A common question for insurance lawyers is whether or not a claimant can recover attorney fees if they file a lawsuit.  This issue is discussed in a 2022 opinion from the Northern District of Texas, Dallas Division.  The opinion is styled, Antonio Mantzuranis v. State Farm Lloyds.

This is a case by Mantzuranis against State Farm for damages resulting from a storm.  State Farm paid the amount they believed owed on the claim but a trial resulted over the unpaid amount.  A jury awarded $84,020.03, less $39,020.03 for “Money Already Paid,” leaving a net of $45,000.  The Court ordered the parties to submit information regarding attorney fees.  Mantzuranis concedes that his attorney’s fees claim is subject to reduction under Insurance Code, Section 542A.

Texas Insurance Code, Section 542A.003(b)(2) applies to actions against insurers, including breach of contract claims, and requires a potential plaintiff to provide to a potential defendant pre-suit notice of “the specific amount alleged to be owed by the insurer on the claim for damage to or loss of covered property.”

As all insurance lawyers know, the Texas Insurance Code requires that prior to filing a lawsuit against an insurance company, that the insured give the insurance company a pre-suit notice.  This issue is discussed in a 2022 opinion from the Northern District of Texas, Dallas Division.  The opinion is styled, Nisha Hospitality LLC d/b/a Shady Oaks Motel v. Scottsdale Insurance Company.
A storm damaged Shady Oaks in October 2019.  Scottsdale estimated the damage at $19,461.40 in terms of replacement cost value.  On November 30, 2020, the public adjuster Shady Oaks hired (Pinnacle) sent Scottsdale its estimate of $87,270.91.  Pinnacle sent this estimate twice more on subsequent dates.  Counsel for Shady Oaks again sent the same demand for $87,270.91 on June 9, 2022, less than 61 days before filing suit.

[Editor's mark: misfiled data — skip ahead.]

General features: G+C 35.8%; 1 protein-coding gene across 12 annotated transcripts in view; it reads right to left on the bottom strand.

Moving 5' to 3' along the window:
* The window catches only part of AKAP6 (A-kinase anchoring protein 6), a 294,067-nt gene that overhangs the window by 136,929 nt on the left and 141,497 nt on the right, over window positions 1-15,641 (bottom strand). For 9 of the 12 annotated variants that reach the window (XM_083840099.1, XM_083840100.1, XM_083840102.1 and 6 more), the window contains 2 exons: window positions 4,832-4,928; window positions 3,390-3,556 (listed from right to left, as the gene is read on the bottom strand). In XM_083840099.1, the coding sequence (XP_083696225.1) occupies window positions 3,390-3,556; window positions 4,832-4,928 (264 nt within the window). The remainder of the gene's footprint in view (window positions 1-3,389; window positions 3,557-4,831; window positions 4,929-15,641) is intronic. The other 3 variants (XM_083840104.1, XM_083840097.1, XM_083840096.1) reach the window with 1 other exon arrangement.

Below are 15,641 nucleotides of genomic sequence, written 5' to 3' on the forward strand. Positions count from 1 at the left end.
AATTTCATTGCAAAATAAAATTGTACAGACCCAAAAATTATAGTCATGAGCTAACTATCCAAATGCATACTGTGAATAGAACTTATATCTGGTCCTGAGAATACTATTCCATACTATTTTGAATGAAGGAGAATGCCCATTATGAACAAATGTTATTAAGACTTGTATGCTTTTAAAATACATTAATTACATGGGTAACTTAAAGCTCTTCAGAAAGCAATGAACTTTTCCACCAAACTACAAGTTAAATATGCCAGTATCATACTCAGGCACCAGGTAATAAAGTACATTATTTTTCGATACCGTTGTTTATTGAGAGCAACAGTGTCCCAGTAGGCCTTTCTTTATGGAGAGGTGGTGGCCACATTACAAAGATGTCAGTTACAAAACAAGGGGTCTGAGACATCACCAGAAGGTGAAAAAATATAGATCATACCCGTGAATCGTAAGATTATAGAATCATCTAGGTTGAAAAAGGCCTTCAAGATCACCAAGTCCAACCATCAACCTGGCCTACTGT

Texas Insurance Code section 542A.003 requires that “not later than the 61st day before the date a claimant files an action . . . the claimant must give written notice to the person in accordance with this section as a prerequisite to filing the action.”

It is important in an insurance lawsuit whether or not the insurance company is subject to being sued for bad faith claims handling or whether or not there is a bona fide dispute about coverage.  A bona fide dispute rids the lawsuit of claims related to bad faith issued.

This was the issue in a 2022 opinion from the Western District of Texas, San Antonio Division.  The opinion is styled, David McArthur, Jean McArthur v. Safeco Insurance Company of Indiana.

This is a firstparty insurance dispute arising out of alleged damage to residential property as a result of a wind and hail storm.  Plaintiffs are the owners of an insurance policy (“the Policy”) issued by Defendant Safeco.

Hail damage claims are a frequent source of litigation.  The insured says the damage occurred in the last storm.  The insurance company says the damage is wear and tear or occurred in another storm under a different insurance policy.

The argument about when and how the hail damage occurred generally deals with the legal question known as “concurrent causation.”  This is discussed in a 2022, opinion from the Western District of Texas, Austin Division.  The opinion is styled, Marina Club Condominium Association vs. Philadelphia Indemnity Insurance Company.